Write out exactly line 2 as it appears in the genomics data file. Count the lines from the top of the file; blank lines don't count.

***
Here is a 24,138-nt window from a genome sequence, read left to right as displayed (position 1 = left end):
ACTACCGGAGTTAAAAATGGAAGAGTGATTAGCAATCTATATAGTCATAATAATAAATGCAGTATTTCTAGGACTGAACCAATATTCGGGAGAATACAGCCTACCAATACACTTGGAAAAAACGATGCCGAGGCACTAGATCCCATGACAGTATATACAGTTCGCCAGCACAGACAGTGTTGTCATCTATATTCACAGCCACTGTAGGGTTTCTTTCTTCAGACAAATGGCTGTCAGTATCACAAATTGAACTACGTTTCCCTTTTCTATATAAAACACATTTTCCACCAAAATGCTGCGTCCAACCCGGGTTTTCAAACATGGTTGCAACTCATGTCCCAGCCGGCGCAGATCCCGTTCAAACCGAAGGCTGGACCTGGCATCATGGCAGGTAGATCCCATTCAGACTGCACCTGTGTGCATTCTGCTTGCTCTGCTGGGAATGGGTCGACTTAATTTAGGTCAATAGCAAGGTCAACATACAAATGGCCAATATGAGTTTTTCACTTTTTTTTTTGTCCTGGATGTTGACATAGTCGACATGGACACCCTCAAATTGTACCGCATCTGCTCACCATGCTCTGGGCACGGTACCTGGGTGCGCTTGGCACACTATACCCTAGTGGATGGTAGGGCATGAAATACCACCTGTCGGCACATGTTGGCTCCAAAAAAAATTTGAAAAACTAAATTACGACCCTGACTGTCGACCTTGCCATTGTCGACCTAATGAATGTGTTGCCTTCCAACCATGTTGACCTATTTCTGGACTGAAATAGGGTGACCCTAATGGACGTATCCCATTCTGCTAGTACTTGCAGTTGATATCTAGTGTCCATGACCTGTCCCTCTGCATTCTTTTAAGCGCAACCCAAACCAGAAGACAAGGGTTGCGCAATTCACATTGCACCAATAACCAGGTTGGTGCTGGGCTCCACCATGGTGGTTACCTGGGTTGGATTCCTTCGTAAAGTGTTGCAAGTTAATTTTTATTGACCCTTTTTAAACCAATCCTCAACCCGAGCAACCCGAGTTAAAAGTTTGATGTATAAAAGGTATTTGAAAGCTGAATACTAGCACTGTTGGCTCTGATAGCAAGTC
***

ACTACCGGAGTTAAAAATGGAAGAGTGATTAGCAATCTATATAGTCATAATAATAAATGCAGTATTTCTAGGACTGAACCAATATTCGGGAGAATACAGCCTACCAATACACTTGGAAAAAACGATGCCGAGGCACTAGATCCCATGACAGTATATACAGTTCGCCAGCACAGACAGTGTTGTCATCTATATTCACAGCCACTGTAGGGTTTCTTTCTTCAGACAAATGGCTGTCAGTATCACAAATTGAACTACGTTTCCCTTTTCTATATAAAACACATTTTCCACCAAAATGCTGCGTCCAACCCGGGTTTTCAAACATGGTTGCAACTCATGTCCCAGCCGGCGCAGATCCCGTTCAAACCGAAGGCTGGACCTGGCATCATGGCAGGTAGATCCCATTCAGACTGCACCTGTGTGCATTCTGCTTGCTCTGCTGGGAATGGGTCGACTTAATTTAGGTCAATAGCAAGGTCAACATACAAATGGCCAATATGAGTTTTTCACTTTTTTTTTTGTCCTGGATGTTGACATAGTCGACATGGACACCCTCAAATTGTACCGCATCTGCTCACCATGCTCTGGGCACGGTACCTGGGTGCGCTTGGCACACTATACCCTAGTGGATGGTAGGGCATGAAATACCACCTGTCGGCACATGTTGGCTCCAAAAAAAATTTGAAAAACTAAATTACGACCCTGACTGTCGACCTTGCCATTGTCGACCTAATGAATGTGTTGCCTTCCAACCATGTTGACCTATTTCTGGACTGAAATAGGGTGACCCTAATGGACGTATCCCATTCTGCTAGTACTTGCAGTTGATATCTAGTGTCCATGACCTGTCCCTCTGCATTCTTTTAAGCGCAACCCAAACCAGAAGACAAGGGTTGCGCAATTCACATTGCACCAATAACCAGGTTGGTGCTGGGCTCCACCATGGTGGTTACCTGGGTTGGATTCCTTCGTAAAGTGTTGCAAGTTAATTTTTATTGACCCTTTTTAAACCAATCCTCAACCCGAGCAACCCGAGTTAAAAGTTTGATGTATAAAAGGTATTTGAAAGCTGAATACTAGCACTGTTGGCTCTGATAGCAAGTC